As a technology manager, I’m always looking for new solutions that will make my job more comfortable and improve my users’ experience. The system shipped to me in two boxes, one containing the Shure Microflex MXA710-4FT linear array microphone, and the other with the MXN5-C loudspeaker and a P300 Audio conferencing processor. The MXA710 included a mounting bracket and the user guide; the MXN5-C loudspeaker contained the user guide, construction bracket, speaker, and a magnetic speaker cover that can be painted. The P300 came with a mounting bracket and videoconference kit including input/output connectors. All the equipment was very straightforward and intuitive to set up right out of the box.

I currently use Shure handheld wired and wireless microphones in classroom and event spaces at my institution and I also have experience using Dante enabled devices, so I found the experience of getting up and running with the system intuitive and familiar.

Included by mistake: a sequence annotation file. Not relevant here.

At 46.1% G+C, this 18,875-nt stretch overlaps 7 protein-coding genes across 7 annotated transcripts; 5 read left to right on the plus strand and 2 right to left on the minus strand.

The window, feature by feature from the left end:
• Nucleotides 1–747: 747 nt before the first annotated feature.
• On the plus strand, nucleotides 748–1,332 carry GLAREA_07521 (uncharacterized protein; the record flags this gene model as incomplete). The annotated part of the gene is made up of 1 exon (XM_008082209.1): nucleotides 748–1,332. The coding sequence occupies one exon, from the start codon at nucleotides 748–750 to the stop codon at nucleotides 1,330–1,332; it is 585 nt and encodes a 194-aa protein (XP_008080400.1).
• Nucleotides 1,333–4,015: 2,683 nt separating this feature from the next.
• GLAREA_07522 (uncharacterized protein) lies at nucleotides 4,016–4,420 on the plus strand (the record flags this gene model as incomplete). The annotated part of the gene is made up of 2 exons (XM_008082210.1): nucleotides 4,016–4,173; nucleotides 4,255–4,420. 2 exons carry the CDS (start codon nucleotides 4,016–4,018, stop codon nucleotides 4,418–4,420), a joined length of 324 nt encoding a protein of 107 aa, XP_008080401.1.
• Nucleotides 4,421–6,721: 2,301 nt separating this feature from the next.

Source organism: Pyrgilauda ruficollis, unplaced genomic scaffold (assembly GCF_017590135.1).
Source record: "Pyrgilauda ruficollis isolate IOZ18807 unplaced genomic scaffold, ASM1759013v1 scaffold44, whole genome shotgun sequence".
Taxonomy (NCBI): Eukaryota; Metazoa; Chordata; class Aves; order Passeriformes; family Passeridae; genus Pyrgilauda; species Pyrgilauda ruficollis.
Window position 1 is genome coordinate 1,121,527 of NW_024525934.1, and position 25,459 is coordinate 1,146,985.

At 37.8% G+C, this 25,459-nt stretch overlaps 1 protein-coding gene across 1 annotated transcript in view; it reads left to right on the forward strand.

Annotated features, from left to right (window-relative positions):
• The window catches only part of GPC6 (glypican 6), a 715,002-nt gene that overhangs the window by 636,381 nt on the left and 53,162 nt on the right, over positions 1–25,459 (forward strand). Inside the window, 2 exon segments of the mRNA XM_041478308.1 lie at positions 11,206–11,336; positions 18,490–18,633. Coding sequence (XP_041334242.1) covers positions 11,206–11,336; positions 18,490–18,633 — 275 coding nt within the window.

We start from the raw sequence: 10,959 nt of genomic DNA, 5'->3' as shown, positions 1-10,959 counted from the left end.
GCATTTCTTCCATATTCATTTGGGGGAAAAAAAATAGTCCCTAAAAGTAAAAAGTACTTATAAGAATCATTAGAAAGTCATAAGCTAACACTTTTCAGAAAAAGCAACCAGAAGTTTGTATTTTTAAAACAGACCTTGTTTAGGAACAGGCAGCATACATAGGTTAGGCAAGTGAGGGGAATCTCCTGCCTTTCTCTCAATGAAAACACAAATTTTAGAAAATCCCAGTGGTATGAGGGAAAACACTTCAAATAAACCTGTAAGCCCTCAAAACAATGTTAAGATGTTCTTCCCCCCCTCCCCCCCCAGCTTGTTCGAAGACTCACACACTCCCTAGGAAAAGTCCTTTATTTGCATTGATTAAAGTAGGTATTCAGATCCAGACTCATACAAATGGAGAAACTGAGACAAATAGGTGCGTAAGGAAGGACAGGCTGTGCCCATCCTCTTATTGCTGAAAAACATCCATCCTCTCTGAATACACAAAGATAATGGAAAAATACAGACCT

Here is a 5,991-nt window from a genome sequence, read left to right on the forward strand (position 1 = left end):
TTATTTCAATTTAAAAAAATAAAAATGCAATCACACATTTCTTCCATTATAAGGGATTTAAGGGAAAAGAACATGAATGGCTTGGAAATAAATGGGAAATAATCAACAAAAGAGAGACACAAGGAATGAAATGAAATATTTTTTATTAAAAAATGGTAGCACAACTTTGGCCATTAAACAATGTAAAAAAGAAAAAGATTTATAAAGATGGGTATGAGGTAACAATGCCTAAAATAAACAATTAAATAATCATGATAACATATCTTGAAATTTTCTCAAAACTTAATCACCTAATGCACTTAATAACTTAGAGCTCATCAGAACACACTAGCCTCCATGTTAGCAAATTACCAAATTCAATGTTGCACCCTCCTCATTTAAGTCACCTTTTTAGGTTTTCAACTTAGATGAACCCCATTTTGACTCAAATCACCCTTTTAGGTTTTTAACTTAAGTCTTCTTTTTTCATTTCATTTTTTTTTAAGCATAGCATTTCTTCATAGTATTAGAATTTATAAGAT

Setting Up the System

Assembling the MXN5-C loudspeaker to the construction bracket was very easy, as all you have to do is tighten the screws. The speaker has built-in butterfly clips that clamp on to the frames, allowing you to adjust it to varying ceiling tiles. The MXA710 mounting bracket was just as easy to set up. The MXA710 is also equipped with automatic mixing, acoustic echo cancellation, noise reduction, and automatic gain. The speaker, microphone array, and the P300 connect using a standard Cat-5 or better cable and are powered by PoE or PoE+ in a standard gigabit switch.